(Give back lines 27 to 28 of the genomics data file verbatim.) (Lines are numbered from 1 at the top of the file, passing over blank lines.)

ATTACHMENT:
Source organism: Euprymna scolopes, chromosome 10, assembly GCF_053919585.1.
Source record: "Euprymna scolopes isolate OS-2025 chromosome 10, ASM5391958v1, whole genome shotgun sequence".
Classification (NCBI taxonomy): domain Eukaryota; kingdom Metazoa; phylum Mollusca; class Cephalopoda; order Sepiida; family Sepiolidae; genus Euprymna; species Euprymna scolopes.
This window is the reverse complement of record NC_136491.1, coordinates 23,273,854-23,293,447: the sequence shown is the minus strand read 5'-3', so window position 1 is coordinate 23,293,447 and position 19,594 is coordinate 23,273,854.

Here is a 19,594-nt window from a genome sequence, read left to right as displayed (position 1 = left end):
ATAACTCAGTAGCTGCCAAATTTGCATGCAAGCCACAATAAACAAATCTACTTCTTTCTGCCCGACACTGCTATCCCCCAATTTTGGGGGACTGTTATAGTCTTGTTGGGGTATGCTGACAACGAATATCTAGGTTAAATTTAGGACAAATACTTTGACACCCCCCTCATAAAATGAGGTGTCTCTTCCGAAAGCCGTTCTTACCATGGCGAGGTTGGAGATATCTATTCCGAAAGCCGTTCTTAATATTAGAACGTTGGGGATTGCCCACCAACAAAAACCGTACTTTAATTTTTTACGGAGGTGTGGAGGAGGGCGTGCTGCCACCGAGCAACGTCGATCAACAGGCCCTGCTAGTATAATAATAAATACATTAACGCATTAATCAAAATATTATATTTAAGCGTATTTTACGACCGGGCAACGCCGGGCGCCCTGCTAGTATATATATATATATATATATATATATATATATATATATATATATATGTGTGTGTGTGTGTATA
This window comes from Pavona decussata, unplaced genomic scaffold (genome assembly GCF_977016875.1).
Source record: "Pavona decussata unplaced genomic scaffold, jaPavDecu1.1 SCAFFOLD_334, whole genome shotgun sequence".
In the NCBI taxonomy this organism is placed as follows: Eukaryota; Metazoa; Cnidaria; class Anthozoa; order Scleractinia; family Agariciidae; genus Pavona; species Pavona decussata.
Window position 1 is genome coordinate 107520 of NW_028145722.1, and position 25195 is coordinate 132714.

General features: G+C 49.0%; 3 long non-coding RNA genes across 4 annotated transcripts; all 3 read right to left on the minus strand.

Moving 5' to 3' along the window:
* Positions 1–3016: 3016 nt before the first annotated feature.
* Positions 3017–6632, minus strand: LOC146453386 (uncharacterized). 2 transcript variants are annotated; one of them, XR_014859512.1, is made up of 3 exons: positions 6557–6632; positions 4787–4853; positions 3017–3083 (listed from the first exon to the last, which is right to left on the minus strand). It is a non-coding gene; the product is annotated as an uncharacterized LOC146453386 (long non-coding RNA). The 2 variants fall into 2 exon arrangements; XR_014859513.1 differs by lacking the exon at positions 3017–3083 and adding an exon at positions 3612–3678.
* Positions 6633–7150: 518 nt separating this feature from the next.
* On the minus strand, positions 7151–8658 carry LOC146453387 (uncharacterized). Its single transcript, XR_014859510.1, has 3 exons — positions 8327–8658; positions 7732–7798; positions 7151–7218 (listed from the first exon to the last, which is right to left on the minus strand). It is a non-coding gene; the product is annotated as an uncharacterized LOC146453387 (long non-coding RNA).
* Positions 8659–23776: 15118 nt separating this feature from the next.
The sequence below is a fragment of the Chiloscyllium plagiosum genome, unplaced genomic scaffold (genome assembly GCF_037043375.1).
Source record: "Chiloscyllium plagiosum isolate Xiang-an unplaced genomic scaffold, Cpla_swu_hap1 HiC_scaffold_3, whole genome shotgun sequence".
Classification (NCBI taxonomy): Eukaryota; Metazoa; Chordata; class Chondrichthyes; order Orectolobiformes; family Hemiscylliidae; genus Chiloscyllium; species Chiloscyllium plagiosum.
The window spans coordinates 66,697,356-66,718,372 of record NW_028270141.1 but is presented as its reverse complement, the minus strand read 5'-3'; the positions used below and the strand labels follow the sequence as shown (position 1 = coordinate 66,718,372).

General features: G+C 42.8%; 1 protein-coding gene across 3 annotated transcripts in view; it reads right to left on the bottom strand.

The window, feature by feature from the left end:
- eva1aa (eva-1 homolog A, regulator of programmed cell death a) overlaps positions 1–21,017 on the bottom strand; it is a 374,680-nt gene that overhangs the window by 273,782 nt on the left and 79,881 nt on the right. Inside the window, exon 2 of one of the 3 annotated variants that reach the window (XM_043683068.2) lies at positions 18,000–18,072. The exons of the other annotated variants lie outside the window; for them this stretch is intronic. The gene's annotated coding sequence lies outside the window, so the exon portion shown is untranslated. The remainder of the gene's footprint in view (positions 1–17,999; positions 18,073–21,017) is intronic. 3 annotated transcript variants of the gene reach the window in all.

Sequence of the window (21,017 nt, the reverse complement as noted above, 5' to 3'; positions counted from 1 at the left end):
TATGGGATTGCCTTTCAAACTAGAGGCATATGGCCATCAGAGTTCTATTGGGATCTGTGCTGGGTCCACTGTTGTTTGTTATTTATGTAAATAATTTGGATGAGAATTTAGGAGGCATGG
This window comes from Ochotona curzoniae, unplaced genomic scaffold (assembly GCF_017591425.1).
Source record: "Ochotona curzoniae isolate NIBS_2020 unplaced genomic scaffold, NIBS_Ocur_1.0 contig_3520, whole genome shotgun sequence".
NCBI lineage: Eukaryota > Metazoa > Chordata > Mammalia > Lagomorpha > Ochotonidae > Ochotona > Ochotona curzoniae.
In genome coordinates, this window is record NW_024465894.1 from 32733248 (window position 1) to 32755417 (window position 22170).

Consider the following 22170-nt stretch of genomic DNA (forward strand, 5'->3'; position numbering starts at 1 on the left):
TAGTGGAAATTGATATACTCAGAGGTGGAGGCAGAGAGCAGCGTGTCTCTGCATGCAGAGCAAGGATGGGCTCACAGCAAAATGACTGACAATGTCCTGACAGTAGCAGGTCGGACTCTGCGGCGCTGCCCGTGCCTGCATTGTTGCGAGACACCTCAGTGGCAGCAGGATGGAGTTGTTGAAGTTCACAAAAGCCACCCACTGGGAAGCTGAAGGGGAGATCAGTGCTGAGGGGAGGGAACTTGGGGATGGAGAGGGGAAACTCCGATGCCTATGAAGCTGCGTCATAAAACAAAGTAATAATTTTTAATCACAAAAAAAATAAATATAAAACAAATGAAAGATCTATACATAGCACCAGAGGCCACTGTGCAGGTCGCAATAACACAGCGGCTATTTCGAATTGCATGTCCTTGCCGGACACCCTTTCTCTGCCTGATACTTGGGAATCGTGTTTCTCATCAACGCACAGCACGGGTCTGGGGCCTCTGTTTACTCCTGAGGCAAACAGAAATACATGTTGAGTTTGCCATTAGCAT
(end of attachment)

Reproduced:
This window comes from Ochotona curzoniae, unplaced genomic scaffold (assembly GCF_017591425.1).
Source record: "Ochotona curzoniae isolate NIBS_2020 unplaced genomic scaffold, NIBS_Ocur_1.0 contig_3520, whole genome shotgun sequence".